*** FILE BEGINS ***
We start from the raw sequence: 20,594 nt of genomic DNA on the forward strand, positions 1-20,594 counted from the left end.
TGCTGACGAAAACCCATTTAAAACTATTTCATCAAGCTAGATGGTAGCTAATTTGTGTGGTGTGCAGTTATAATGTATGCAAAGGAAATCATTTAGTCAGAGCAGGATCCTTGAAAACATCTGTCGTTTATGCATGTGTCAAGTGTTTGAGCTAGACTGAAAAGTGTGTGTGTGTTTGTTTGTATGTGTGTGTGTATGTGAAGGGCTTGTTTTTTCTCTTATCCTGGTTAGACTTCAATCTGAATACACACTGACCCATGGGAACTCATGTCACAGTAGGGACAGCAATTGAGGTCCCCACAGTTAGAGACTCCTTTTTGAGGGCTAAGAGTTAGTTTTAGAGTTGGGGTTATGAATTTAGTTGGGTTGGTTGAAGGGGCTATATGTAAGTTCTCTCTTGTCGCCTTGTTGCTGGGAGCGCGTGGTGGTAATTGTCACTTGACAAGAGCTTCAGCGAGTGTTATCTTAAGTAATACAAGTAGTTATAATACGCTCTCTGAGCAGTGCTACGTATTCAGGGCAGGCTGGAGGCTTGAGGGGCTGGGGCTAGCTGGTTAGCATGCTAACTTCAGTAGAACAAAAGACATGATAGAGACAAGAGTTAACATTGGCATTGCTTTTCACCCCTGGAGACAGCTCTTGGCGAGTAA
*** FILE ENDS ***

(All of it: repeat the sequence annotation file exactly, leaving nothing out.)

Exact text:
We start from the raw sequence: 20,594 nt of genomic DNA on the forward strand, positions 1-20,594 counted from the left end.
TGCTGACGAAAACCCATTTAAAACTATTTCATCAAGCTAGATGGTAGCTAATTTGTGTGGTGTGCAGTTATAATGTATGCAAAGGAAATCATTTAGTCAGAGCAGGATCCTTGAAAACATCTGTCGTTTATGCATGTGTCAAGTGTTTGAGCTAGACTGAAAAGTGTGTGTGTGTTTGTTTGTATGTGTGTGTGTATGTGAAGGGCTTGTTTTTTCTCTTATCCTGGTTAGACTTCAATCTGAATACACACTGACCCATGGGAACTCATGTCACAGTAGGGACAGCAATTGAGGTCCCCACAGTTAGAGACTCCTTTTTGAGGGCTAAGAGTTAGTTTTAGAGTTGGGGTTATGAATTTAGTTGGGTTGGTTGAAGGGGCTATATGTAAGTTCTCTCTTGTCGCCTTGTTGCTGGGAGCGCGTGGTGGTAATTGTCACTTGACAAGAGCTTCAGCGAGTGTTATCTTAAGTAATACAAGTAGTTATAATACGCTCTCTGAGCAGTGCTACGTATTCAGGGCAGGCTGGAGGCTTGAGGGGCTGGGGCTAGCTGGTTAGCATGCTAACTTCAGTAGAACAAAAGACATGATAGAGACAAGAGTTAACATTGGCATTGCTTTTCACCCCTGGAGACAGCTCTTGGCGAGTAA